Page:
Which is safer, a cloud-based infrastructure or an on-premises data center? In this video, you’ll learn about the advantages and disadvantages of securing data in both environments.
There are two schools of thought when it comes to data security. One school says, if you have data that is on-site– or on-premises– that is the most secure way to store data. Another group says that having the data in the cloud is much more advantageous and much more secure for your data. With cloud security, everything is centralized, and therefore your costs tend to be lower. You don’t have to worry about having your own data center or purchasing any hardware, and you have a third party that handles all of the IT services for you.
If all of your data is on-site, you obviously have your own data center. And you have to incur all of those data center costs, but you know where all of your data is, and you’re the one who gets to control what happens with that data. Of course, the attackers don’t care where your data happens to live– you just have to be sure that it’s secure no matter where it’s stored. If your data is on-premises, you have complete control. You’re in charge of the facility. You’re in charge of your users and your support team. And you’re in charge of what happens with that data.
If you have your own team to manage your IT infrastructure, then you get to decide what expertise and what type of security controls are in place. You can hire exactly the right people to make sure that all of your data is secure, but, of course, if you’re hiring these people and having them on staff, there are additional costs associated with that, especially if you want to get people who are knowledgeable in how to protect data. With all of the data in your local premises, you have a team that can handle all of the uptime and all of the availability. You don’t have to call out to a third party to provide any type of maintenance.
Since this does rely on your services and your infrastructure, making security changes can also take time. It may take a reconfiguration. You may have to purchase new software or new hardware and have all of that already on-site in your premises. If this was a cloud-based service, there may be options for simply clicking a few buttons and adding additional security to your system. In a cloud-based system, you get to control how much security you have on that data. There’s usually no physical access to the servers and services that are in these cloud-based systems, although you do have to be concerned that there’s a third party that would have access to your data and your systems.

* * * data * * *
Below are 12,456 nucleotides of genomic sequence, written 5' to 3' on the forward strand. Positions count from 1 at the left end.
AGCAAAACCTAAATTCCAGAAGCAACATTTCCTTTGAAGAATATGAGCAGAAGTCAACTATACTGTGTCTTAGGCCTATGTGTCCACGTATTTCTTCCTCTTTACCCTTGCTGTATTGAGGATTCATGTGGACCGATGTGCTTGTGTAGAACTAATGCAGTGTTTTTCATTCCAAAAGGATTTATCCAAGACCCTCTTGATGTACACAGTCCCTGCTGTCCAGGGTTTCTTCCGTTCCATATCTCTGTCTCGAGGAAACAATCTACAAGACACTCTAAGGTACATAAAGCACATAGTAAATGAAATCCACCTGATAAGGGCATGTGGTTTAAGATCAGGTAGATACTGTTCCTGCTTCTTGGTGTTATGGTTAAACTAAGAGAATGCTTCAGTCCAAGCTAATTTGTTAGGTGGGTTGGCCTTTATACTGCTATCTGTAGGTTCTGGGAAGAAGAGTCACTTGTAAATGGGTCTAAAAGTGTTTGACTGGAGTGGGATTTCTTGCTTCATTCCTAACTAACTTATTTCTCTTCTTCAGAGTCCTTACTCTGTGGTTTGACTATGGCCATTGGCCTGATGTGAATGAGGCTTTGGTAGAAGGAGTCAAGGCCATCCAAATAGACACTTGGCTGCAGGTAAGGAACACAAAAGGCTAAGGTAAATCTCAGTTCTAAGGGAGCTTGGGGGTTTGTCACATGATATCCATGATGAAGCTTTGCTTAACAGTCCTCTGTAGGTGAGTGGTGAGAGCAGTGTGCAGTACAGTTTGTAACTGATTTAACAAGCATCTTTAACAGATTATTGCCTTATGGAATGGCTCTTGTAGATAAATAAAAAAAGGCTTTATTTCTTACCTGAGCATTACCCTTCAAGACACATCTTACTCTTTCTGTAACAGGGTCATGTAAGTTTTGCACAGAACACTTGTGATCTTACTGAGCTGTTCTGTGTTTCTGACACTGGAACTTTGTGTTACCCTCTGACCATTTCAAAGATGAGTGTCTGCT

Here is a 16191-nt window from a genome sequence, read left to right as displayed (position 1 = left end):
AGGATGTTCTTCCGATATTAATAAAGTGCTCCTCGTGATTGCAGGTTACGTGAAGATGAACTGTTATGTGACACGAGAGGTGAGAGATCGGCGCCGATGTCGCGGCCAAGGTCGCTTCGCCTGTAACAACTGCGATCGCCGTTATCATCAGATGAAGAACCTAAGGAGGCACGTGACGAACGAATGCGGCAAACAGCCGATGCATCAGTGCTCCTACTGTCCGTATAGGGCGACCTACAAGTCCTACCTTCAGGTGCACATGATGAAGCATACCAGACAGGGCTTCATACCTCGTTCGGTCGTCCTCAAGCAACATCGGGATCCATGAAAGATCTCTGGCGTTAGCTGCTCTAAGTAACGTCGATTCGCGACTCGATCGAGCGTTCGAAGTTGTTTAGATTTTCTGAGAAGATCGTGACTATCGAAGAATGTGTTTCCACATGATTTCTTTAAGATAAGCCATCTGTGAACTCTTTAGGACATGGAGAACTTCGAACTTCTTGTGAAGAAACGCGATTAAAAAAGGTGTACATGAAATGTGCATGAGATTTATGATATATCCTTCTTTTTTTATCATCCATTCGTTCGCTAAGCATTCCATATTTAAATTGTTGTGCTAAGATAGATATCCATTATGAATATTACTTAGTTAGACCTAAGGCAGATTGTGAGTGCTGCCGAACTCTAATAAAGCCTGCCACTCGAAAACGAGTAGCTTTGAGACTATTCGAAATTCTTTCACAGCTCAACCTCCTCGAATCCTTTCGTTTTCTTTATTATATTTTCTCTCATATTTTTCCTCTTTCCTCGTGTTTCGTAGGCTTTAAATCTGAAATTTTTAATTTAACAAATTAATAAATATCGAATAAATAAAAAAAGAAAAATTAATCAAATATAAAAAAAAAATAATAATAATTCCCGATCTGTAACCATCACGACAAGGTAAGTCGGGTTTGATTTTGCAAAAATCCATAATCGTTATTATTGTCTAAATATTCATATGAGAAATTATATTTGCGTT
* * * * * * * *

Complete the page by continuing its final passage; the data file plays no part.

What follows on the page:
One advantage in the cloud is that most cloud providers are providing very large-scale security. They’ve seen a lot of different security technologies and understand how to implement it to make sure that your data stays secure. One challenge with this is you want to be sure that your users are following best practices for this security in the cloud. There’s a different process for accessing this data, and you want to be sure that your users are following the correct processes and procedures to keep that flow of traffic as secure as possible.
The data in the cloud also tends to be more available. Since this is a larger infrastructure, and much more redundancy is built in, you can usually maintain a higher degree of uptime. Security from a cloud-based provider may also give you some additional options. If you need to install a new third-party firewall, it may just be a click away to bring that firewall online and have it protect your data. This may not be as customizable as it might be inside of your own data center, but it might provide you with some additional options that you wouldn’t have if your data was on-premises.